Gas lamps

Gas lamps

Lighting with gas (methane) with illuminating gas products added for a brighter light, was begun in England in the early 1800s for lighting the streets of cities using coal gas, but its value was soon recognized and use spread to industrial, commercial and residential lighting purposes, being less expensive than either candles or oil for lamps.

With the invention of the gas mantle, attributed to the Austrian scientist Carl Welsbach in the mid 1880s, a much more efficient, brighter and whiter light was available, and this is the vastly predominant form of gas lighting remaining today, almost exclusively as street lamps such as in the village of Wyoming, New York.

Many homes built in the more populated areas of the United States where natural gas or manufactured gas was available prior to the ready availability of electricity starting in the early 1900s, were built or retrofitted with wall or ceiling mounted gas mantle lamps for illumination.

The use of natural gas (methane) for indoor lighting is nearly extinct. Besides making for a lot of heat, the combustion of methane tends to release significant amounts of carbon monoxide, a colorless and ordorless gas which is more readily absorbed by the blood than oxygen, and can be deadly. Historically, the use of lamps of all types was of shorter duration than we are accustomed to with electric lights, and in the far more draughty buildings, it was of less concern and danger. There are no suppliers of new mantle gas lamps set up for use with natural gas; however, some old homes still have fixtures installed, and some period restorations have salvaged fixtures installed, more for decoration than use. New fixtures are still made and available for propane (sometimes called "bottle(d) gas"), a product of oil refining, which under most circumstances burns more completely to carbon dioxide and water vapor.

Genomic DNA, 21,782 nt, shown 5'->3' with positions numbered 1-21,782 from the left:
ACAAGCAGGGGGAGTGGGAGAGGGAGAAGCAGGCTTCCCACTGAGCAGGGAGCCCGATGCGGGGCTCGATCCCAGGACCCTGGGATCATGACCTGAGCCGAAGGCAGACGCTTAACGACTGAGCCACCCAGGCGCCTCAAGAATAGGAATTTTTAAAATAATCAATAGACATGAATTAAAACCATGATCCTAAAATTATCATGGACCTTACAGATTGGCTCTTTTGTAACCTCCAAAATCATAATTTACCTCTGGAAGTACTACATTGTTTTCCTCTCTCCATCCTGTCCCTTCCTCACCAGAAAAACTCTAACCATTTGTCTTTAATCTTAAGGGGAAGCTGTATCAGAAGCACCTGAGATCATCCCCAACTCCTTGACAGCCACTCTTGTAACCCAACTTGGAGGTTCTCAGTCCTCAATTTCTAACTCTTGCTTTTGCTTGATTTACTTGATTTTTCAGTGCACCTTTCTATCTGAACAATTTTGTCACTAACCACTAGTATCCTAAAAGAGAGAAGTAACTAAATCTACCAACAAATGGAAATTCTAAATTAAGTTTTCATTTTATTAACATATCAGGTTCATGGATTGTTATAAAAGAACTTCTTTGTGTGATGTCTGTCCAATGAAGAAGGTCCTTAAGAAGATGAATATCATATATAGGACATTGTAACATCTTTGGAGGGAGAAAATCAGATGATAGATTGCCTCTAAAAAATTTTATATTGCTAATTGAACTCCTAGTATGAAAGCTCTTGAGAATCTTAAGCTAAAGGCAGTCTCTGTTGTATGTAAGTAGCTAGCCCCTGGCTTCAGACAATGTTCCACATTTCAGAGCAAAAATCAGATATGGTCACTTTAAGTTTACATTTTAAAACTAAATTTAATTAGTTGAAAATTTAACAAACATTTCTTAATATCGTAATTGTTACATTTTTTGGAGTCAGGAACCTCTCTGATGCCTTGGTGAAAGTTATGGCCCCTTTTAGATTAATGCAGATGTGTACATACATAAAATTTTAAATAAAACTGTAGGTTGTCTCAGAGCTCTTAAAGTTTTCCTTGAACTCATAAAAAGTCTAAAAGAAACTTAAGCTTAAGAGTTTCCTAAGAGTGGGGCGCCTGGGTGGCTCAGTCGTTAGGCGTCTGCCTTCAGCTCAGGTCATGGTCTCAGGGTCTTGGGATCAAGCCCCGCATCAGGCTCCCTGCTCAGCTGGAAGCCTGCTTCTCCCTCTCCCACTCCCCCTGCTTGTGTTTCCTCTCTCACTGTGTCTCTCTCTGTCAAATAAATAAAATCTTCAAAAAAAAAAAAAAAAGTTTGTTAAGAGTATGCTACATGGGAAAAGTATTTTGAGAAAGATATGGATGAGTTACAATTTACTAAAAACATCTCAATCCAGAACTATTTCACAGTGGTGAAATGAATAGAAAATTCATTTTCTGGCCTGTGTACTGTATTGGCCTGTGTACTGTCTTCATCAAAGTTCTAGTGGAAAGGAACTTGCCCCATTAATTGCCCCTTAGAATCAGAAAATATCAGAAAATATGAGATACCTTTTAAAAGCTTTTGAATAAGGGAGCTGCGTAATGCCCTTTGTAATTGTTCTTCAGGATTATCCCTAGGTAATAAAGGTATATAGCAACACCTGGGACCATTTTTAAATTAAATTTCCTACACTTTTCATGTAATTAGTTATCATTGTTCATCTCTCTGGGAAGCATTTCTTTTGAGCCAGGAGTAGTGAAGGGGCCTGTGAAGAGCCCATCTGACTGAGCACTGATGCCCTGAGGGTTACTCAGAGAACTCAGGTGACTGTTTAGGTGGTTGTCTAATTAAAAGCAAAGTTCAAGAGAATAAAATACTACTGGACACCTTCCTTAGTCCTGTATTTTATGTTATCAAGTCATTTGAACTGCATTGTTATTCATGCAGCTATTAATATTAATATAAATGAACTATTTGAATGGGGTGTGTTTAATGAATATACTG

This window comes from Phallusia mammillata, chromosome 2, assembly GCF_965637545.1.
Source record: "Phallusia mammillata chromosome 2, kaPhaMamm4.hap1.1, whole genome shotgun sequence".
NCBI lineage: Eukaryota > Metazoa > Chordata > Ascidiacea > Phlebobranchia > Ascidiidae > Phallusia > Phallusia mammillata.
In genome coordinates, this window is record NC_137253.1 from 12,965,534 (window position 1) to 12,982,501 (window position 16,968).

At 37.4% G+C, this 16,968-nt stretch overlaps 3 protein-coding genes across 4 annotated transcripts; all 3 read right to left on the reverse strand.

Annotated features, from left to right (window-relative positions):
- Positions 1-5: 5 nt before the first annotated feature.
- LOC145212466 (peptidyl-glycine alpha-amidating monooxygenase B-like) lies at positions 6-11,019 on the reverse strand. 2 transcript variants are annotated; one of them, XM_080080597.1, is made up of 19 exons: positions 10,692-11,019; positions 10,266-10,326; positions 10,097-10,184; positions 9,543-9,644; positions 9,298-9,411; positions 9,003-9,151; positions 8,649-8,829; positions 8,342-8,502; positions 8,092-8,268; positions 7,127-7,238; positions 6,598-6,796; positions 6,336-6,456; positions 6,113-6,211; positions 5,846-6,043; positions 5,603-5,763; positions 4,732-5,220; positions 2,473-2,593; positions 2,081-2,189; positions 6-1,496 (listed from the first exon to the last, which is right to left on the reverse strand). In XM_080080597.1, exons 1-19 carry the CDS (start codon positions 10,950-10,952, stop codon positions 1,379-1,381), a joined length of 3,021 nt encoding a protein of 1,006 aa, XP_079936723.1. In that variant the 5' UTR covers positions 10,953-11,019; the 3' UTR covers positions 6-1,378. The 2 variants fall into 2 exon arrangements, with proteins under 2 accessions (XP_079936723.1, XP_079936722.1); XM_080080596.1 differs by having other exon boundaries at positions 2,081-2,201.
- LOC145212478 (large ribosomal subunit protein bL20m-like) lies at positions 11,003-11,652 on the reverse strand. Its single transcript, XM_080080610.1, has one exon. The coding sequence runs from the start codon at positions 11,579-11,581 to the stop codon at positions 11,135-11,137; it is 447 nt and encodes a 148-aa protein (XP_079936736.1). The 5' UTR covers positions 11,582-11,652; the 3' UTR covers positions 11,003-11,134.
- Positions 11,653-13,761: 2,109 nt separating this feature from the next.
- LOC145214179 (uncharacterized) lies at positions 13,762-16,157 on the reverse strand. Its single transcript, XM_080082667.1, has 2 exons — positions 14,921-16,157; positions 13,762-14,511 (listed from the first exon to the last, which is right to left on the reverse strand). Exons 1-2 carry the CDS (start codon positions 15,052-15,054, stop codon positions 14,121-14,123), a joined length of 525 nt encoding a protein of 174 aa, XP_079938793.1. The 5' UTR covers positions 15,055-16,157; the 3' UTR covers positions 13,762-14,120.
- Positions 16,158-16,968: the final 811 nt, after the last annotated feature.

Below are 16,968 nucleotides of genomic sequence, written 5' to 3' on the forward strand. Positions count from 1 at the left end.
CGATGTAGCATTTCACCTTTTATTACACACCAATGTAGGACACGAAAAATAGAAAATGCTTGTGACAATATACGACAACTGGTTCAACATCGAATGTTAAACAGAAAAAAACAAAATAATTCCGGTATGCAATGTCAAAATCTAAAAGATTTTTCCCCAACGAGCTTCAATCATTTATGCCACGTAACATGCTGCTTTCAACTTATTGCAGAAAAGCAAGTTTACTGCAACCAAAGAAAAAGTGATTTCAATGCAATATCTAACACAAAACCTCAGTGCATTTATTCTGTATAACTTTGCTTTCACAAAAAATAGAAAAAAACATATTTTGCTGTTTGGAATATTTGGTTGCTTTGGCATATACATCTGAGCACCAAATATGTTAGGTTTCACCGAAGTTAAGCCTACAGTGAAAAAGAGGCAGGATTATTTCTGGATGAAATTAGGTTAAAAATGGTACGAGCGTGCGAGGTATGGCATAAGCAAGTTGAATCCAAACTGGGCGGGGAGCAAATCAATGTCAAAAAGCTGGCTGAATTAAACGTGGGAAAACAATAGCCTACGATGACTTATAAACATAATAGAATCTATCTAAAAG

In some locations where public utility electricity or kerosene are not readily accessible or desirable, propane gas mantle lamps are still used, although the increased availability of alternative energy sources, such as solar panels and small scale wind generators, combined with increasing efficiency of lighting products, such as compact fluorescent lamps and LED's are making their use diminishing. For occasional use in remote cabins and cottages, propane mantle lamps are still far more economical and less labor intensive than the investment in and ongoing maintenance of an alternative energy system.

A criticism of gas lamps is their high operating costs. []


Caution can not be too heavily advised with the use of any combustion device in enclosed or sheltered spaces not having a substantial flow of fresh air, as not only will the process of combustion remove oxygen (the essential part of air which keeps us alive) and release carbon monoxide and other noxious products of combustion, the heat released can cause severe burns, and may ignite other materials causing property damage, injury, or even death. Gaseous or liquid fuels can also leak, with a potential of fire or explosion. Gas lamps are not inherently safe, but their safe use is possible based on the knowledge and ongoing safe practices of the user.

ee also

*Gas lighting
*Sewer gas destructor lamp

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